In the Wait we have a choice. We can entertain the “what ifs” and “worse-case scenario” thinking. Or we can ignore the scary possibilities, willing ourselves to focus on good outcomes, believing for the best.
I probably found myself somewhere in the middle.
One thing was certain: I was not ready to lose my dad. When faced with that real possibility this week, I didn’t like the look of it one bit. Memories were rolling around in my mind.
· Dancing with him as a little girl and again at my wedding.
· His pride at my college graduation and when I started my first job.
· His love for my husband and the fun we all had together cheering on the Mustangs, Cyclones, and Bears.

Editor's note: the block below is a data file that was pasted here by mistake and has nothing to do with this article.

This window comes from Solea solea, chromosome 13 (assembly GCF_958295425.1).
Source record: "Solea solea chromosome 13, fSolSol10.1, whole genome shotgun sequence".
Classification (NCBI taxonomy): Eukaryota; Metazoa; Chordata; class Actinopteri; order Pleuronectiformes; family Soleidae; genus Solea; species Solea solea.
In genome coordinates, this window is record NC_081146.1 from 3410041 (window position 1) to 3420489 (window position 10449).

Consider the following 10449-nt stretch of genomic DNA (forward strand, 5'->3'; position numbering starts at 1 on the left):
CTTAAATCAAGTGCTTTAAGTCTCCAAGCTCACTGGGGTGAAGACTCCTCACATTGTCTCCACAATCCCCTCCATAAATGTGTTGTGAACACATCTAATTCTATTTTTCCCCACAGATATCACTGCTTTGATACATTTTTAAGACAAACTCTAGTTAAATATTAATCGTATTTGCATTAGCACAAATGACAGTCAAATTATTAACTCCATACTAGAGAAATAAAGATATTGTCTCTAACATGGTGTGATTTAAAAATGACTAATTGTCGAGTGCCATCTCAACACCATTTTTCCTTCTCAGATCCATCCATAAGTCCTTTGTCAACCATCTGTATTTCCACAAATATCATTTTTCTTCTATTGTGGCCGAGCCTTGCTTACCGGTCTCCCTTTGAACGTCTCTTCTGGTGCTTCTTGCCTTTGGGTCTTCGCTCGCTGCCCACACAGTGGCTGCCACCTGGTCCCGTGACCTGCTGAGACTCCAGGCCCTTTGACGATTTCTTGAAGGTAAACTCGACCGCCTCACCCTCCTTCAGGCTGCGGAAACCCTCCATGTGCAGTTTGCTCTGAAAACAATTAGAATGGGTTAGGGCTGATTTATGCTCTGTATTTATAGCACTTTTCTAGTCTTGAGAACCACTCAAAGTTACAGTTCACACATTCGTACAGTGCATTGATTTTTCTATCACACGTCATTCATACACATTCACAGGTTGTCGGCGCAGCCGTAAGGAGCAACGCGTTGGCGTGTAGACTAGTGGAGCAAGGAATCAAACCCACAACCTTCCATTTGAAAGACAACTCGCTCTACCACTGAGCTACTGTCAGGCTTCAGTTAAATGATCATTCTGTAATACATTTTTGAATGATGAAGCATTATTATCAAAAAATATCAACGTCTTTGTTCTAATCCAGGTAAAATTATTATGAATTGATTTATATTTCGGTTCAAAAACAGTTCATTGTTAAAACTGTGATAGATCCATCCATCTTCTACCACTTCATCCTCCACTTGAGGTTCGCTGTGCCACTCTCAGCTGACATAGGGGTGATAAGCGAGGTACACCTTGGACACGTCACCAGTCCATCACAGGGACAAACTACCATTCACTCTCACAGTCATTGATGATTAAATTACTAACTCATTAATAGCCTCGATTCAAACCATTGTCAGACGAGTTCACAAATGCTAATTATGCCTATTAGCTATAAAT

But, the biggest heartbreaker of all was when I imagined my kids growing up without their Papa. Who would take them to the gas station in town and buy them donuts and Gatorade at 8 am? Who would cheer at their ballgames and attend their plays? Who would write them letters or take them on adventures?
Thinking about life without my dad was unbearable. And I was filled with compassion for people like my husband Michael, who lost both his parents while in his early 20s. Or other friends who have received their own Dreaded Calls in the past year.
As the day progressed, Dad’s condition slowly improved. His kidneys were still shut down, but his body temp and blood pressure were back to normal. The internal bleeding subsided and the blood transfusion worked to regulate his blood again.
By 5 pm, a mere four hours after the Dreaded Call, my Dad was stabilized. Still in ICU and still with some hurdles to climb, but stable.